Borderline Personality Disorder | Symptoms & Treatment Options — Zencare

Borderline Personality Disorder

Borderline personality disorder (sometimes called BPD) is a particular pattern of extreme personality traits.

In borderline personality disorder, a person generally has difficulty maintaining steady relationships with other people. They may be dramatic, impulsive, and demanding.

People with borderline personality disorder also tend to be moody, experiencing a lot of high highs and low lows. Experiencing very intense, hard-to-control emotions is a hallmark of borderline personality disorder.

It’s normal to experience strong emotions, mood swings, and conflicts with other people at times. But if these conflicts and intense emotions are persistent and extreme enough to cause problems in your day-to-day life, you might have borderline personality disorder.

Unlike many other mental health conditions, personality disorders are usually present in some form throughout a person’s life.

Prevalence of borderline personality disorder

According to The National Institute of Mental Health, at least 1.6% of American adults have borderline personality disorder [1].

However, the actual percentage may be higher due to mistaken diagnoses of mental health conditions that appear similar to borderline personality disorder.

Borderline personality disorder is much more common for women than for men. About 75% of people diagnosed with borderline personality disorder in the U.S. are women.

Symptoms of borderline personality disorder

Borderline personality disorder can come with a wide array of symptoms, and not everyone will experience the same symptoms.

However, some of the most common symptoms include:

Personality disorders can sometimes be confused with regular personality traits, but the difference is that a personality disorder deviates from cultural norms and causes a person significant trouble on a regular basis.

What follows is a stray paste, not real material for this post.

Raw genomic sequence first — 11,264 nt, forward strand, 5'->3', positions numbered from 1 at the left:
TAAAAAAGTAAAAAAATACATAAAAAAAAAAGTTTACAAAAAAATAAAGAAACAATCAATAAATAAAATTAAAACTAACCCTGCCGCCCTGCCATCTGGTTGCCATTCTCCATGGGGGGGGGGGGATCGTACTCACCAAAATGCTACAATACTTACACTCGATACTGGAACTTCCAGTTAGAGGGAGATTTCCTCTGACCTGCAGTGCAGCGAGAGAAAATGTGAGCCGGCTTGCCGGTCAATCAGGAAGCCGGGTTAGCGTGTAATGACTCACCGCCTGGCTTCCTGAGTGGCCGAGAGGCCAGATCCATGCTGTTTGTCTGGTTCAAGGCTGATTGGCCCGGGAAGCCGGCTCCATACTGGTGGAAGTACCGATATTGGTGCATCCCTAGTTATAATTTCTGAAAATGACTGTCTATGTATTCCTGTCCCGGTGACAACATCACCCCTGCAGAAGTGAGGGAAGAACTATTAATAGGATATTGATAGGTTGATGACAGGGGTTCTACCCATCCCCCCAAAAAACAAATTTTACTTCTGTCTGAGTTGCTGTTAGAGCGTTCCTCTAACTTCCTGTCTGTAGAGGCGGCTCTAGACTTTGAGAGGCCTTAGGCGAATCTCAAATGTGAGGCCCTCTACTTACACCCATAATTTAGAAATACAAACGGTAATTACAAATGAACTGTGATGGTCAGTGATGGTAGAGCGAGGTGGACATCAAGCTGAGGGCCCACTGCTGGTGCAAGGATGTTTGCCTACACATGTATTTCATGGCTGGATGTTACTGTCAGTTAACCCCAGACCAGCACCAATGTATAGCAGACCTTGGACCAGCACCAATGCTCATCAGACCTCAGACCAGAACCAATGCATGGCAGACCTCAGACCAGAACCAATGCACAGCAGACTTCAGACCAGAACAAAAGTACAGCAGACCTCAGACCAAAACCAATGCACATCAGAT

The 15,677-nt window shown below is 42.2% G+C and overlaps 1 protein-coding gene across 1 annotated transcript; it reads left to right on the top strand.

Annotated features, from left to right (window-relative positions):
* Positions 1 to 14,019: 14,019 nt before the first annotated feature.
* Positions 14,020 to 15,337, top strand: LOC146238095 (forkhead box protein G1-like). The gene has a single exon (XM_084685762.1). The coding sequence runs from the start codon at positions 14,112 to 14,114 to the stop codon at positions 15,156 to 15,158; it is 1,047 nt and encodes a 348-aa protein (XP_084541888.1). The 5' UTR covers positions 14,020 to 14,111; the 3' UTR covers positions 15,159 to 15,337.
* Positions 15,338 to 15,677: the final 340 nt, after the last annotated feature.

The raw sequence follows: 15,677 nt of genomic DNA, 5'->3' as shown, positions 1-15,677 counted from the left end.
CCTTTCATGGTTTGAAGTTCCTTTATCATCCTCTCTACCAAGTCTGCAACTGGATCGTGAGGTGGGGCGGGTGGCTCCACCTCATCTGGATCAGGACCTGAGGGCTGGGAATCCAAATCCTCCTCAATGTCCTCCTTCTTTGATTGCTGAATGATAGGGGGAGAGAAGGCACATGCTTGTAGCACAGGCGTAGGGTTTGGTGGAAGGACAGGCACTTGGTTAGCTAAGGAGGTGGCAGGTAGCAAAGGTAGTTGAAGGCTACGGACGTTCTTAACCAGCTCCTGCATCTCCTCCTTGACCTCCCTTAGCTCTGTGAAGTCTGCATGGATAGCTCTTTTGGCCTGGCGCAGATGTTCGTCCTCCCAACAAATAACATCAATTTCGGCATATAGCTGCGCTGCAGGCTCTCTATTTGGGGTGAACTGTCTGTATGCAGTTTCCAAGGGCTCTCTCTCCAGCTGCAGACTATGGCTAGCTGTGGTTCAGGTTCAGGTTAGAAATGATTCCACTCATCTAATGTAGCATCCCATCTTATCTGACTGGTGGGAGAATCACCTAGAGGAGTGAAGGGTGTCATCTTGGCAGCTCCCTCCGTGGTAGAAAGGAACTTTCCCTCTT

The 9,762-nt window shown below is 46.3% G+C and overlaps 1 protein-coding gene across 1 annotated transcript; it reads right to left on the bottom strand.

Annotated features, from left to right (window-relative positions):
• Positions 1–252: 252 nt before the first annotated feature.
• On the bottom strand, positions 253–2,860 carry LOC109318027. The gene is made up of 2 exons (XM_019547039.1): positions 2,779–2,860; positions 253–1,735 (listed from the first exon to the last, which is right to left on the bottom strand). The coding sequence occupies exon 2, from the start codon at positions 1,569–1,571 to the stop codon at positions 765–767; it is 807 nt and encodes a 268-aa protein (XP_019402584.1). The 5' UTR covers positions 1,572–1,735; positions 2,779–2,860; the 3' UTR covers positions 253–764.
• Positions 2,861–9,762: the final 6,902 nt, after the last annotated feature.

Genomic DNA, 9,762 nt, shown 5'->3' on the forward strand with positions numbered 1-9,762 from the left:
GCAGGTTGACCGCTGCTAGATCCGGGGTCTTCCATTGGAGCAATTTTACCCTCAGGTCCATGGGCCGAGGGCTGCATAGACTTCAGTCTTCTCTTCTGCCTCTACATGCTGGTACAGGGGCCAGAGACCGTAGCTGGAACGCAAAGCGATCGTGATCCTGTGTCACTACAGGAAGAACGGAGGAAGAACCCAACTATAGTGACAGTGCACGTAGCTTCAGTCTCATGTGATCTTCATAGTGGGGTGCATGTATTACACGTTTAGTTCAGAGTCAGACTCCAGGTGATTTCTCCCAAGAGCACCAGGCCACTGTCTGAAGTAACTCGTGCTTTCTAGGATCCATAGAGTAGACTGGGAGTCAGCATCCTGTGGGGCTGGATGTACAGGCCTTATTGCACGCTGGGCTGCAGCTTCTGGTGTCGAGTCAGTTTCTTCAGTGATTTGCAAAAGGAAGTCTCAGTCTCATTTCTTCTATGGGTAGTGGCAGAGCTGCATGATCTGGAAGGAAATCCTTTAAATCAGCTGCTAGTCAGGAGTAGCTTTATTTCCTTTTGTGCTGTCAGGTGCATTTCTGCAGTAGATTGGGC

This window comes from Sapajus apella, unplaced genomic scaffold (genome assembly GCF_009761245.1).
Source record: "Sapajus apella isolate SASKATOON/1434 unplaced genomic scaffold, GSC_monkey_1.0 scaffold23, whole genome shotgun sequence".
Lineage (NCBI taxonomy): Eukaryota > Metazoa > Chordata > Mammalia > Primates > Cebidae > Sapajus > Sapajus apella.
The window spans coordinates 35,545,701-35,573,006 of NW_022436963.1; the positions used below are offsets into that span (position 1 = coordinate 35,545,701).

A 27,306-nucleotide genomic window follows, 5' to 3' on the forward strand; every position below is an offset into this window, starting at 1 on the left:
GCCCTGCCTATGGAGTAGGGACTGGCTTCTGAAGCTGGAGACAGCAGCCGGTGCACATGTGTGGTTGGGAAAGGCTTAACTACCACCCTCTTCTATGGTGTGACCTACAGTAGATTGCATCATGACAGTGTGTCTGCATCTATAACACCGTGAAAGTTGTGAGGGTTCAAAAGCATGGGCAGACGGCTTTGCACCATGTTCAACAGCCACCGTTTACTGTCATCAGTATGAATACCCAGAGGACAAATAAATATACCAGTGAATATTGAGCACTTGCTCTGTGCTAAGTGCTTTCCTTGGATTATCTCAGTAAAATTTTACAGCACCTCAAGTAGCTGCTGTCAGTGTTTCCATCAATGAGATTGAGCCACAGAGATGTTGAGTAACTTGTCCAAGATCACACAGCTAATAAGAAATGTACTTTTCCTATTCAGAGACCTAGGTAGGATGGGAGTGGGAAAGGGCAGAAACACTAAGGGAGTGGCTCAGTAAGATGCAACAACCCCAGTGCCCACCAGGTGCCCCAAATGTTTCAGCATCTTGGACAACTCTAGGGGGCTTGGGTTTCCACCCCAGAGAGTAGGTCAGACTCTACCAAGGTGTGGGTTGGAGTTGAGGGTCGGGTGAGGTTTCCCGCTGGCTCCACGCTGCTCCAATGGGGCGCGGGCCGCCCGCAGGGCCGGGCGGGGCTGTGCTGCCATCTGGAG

Types of borderline personality disorder

There is no clear consensus about whether or not different subtypes of borderline personality disorder exist. Some researchers and theorists have attempted to create these definitions, but for the most part they have not yet been clinically tested.

The important thing to note is that different people may experience borderline personality disorder in different ways. In particular, some people may have more outward symptoms, such as impulsive behavior and conflict with others. At the same time, other people may have more inward symptoms, such as paranoia and anxiety.

If you’re not sure whether your symptoms might be borderline personality disorder, it’s best to consult with a therapist or physician for further guidance.

Treatments for borderline personality disorder

There are a number of options that may be helpful if you think you might have borderline personality disorder:

What to look for in a therapist for borderline personality disorder

Look for a therapist who has a specialty in treating borderline personality disorders, ideally with DBT

Dialectical Behavioral Therapy (DBT) is often considered the best treatment for individuals with borderline personality disorder.

Several studies have found that DBT can be effective for individuals with BPD in improving coping skills, stabilizing mood, improving interpersonal skills, and reducing risk of suicide. [2]

Other therapy types that are utilized in the treatment of borderline personality disorder include:

Prioritize a personal fit

While personality fit is a nuanced factor, it is critical to your success in therapy. Multiple studies have revealed the importance of this factor, often referred to as “therapeutic alliance.”

On your initial phone call with the therapist, ask yourself:

Consider cost, location, and scheduling

Therapy will only work if it works for you. Before making an appointment, ask yourself honestly: